occasional meanderings in physics' brave new world

Name:
Location: New Zealand

Marni D. Sheppeard

## Wednesday, July 23, 2008

### M Theory Lesson 210

In the last lesson we saw how the 1-circulant eigenvalues $(312)$ and $(231)$ correspond to an eigenvector in modulo 7 arithmetic. The remaining $3 \times 3$ 1-circulant is the identity operator. Observe that for the operator $K$, the identity is an eigenvalue for any vector of the form $(\pm X, \pm X, \pm X, \pm X, \pm X, \pm X)$. For the cyclic group on 7 elements there are roughly $3 \times 2^{6} + 1 = 193$ such vectors, including zero. For elements of $\mathbb{R}$, or $\mathbb{Q}$, vectors of a fixed sign sequence also form an eigenline. In general we might call such a sign sequence an eigenpath for the identity. Other phase choices for the Kasteleyn matrix $K$ clearly alter the eigenspace structure. For example, the operator sends the vector $(X,X,X,X,X,X)$ to $\textrm{cos} \theta \cdot (X,X,X,X,X,X)$. Democratic matrices, with all entries equal to $X$, may also be considered eigenvectors.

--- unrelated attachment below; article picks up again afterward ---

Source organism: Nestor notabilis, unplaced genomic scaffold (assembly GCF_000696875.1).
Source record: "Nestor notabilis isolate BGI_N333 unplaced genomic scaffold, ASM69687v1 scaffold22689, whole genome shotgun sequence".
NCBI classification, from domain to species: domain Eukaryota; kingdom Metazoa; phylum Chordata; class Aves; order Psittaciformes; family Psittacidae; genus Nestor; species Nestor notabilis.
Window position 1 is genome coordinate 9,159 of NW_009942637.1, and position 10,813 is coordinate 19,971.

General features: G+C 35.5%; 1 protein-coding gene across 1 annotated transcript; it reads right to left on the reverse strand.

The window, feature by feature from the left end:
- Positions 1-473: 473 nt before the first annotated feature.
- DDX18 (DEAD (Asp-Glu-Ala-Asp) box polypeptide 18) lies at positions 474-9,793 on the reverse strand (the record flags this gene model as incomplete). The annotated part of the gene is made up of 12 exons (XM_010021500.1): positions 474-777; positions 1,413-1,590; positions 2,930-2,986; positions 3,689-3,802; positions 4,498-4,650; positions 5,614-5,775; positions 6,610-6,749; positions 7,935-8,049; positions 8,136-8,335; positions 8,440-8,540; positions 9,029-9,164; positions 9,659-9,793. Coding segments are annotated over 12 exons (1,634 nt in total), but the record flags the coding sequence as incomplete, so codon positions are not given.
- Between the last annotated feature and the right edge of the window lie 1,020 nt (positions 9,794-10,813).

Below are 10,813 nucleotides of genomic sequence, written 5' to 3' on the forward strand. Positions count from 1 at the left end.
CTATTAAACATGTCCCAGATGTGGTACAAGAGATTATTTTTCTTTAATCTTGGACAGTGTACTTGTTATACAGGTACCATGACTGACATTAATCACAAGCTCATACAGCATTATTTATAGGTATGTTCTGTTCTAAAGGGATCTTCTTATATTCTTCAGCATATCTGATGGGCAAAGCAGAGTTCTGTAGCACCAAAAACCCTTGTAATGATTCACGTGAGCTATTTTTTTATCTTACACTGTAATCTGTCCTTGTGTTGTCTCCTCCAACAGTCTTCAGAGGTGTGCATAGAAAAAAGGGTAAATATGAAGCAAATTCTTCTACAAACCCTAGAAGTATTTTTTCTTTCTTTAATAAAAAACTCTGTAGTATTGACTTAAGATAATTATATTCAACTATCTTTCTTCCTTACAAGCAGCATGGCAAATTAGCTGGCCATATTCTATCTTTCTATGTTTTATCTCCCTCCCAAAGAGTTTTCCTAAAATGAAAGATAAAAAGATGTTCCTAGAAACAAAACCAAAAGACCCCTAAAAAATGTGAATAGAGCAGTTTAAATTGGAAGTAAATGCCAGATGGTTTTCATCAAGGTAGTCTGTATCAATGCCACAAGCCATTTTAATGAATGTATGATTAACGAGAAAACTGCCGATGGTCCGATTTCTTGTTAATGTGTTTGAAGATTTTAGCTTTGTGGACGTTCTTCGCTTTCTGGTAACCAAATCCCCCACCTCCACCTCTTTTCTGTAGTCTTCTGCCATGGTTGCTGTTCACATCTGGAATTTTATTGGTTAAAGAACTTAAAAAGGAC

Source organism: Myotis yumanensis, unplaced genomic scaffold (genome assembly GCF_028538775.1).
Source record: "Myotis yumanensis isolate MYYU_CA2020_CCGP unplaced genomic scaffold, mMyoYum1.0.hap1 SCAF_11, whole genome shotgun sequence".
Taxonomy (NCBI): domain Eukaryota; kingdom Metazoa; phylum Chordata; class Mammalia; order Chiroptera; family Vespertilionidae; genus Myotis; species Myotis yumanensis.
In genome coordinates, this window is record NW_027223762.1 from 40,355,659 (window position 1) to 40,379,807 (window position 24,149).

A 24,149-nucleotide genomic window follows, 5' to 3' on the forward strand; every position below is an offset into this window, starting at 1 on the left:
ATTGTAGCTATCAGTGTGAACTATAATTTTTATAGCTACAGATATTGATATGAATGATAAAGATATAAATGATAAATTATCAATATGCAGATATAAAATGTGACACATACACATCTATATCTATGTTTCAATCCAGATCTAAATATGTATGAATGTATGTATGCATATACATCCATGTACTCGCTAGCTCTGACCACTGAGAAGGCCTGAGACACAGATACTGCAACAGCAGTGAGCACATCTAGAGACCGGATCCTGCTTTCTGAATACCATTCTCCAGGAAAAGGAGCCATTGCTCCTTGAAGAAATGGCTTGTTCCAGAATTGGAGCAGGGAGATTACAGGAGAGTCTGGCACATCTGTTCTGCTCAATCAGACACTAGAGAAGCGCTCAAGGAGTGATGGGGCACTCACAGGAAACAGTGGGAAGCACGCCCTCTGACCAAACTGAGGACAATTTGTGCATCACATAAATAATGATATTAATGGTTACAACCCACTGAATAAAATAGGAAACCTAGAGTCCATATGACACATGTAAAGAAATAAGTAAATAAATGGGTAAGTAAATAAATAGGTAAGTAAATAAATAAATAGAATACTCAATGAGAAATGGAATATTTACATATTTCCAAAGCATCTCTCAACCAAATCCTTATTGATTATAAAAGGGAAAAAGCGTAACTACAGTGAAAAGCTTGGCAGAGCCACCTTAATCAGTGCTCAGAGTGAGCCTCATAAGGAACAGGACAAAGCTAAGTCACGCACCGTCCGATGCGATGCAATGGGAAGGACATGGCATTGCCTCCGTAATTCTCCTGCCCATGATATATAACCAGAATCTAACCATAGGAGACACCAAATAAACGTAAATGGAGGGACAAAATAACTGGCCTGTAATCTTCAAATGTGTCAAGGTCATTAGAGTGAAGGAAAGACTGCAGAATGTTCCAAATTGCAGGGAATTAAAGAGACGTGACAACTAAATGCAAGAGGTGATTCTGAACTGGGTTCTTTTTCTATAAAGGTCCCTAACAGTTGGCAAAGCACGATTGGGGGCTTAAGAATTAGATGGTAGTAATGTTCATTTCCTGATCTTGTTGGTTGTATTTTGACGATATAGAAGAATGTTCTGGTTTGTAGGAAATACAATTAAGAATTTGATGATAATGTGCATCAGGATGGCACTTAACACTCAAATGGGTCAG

Aside: The difference between 192 and some other integers is the source of a very silly argument between Distler and Lisi.